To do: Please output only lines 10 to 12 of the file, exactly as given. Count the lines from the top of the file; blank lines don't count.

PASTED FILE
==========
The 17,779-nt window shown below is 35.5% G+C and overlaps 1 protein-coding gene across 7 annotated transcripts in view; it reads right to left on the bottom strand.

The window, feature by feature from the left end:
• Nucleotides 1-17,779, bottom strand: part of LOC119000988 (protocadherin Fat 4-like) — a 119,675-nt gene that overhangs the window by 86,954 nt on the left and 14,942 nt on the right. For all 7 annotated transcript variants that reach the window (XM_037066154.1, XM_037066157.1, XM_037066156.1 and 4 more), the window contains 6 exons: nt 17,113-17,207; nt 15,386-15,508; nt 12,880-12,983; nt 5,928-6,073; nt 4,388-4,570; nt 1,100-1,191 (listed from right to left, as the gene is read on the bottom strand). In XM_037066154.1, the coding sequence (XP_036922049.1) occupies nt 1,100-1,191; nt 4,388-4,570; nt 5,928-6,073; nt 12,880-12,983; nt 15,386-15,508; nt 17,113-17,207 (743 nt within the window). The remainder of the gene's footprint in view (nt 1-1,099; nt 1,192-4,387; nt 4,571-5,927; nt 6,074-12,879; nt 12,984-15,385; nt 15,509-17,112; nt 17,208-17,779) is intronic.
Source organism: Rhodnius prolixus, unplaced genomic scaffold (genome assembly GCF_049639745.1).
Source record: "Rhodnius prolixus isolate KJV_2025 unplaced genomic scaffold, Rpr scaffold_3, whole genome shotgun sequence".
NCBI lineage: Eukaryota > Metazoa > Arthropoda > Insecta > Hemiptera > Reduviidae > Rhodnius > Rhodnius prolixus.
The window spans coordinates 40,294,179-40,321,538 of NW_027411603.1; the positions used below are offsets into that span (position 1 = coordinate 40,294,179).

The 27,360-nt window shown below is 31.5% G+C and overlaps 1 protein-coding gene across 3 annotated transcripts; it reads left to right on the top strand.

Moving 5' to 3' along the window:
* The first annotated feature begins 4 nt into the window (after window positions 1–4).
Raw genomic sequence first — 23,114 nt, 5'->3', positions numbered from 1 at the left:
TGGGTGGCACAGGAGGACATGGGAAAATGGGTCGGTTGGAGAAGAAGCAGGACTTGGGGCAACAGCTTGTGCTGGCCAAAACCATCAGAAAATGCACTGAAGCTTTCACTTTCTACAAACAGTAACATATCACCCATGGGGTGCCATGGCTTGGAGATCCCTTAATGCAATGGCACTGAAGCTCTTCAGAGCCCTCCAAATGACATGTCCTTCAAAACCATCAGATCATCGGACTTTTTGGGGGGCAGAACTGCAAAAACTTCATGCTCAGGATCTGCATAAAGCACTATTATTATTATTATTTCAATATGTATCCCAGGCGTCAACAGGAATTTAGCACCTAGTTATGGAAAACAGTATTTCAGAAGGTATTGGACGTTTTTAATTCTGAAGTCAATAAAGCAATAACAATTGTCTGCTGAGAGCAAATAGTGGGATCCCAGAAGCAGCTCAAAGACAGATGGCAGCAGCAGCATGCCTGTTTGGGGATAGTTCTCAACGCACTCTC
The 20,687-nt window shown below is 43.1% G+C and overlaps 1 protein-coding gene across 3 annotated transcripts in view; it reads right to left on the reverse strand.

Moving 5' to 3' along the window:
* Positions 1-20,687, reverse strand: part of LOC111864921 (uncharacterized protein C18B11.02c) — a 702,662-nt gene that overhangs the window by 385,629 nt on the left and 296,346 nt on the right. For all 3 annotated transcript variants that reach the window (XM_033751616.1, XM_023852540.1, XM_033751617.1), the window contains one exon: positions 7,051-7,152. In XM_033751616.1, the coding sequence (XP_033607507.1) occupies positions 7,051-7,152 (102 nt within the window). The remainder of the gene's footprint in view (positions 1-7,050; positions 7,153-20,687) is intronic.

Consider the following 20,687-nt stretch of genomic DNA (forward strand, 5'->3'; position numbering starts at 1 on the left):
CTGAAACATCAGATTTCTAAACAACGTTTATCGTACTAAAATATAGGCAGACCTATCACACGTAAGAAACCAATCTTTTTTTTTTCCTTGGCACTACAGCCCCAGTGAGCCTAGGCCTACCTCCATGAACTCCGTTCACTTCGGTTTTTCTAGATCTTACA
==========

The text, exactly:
* The first annotated feature begins 4 nt into the window (after window positions 1–4).
Raw genomic sequence first — 23,114 nt, 5'->3', positions numbered from 1 at the left:
TGGGTGGCACAGGAGGACATGGGAAAATGGGTCGGTTGGAGAAGAAGCAGGACTTGGGGCAACAGCTTGTGCTGGCCAAAACCATCAGAAAATGCACTGAAGCTTTCACTTTCTACAAACAGTAACATATCACCCATGGGGTGCCATGGCTTGGAGATCCCTTAATGCAATGGCACTGAAGCTCTTCAGAGCCCTCCAAATGACATGTCCTTCAAAACCATCAGATCATCGGACTTTTTGGGGGGCAGAACTGCAAAAACTTCATGCTCAGGATCTGCATAAAGCACTATTATTATTATTATTTCAATATGTATCCCAGGCGTCAACAGGAATTTAGCACCTAGTTATGGAAAACAGTATTTCAGAAGGTATTGGACGTTTTTAATTCTGAAGTCAATAAAGCAATAACAATTGTCTGCTGAGAGCAAATAGTGGGATCCCAGAAGCAGCTCAAAGACAGATGGCAGCAGCAGCATGCCTGTTTGGGGATAGTTCTCAACGCACTCTC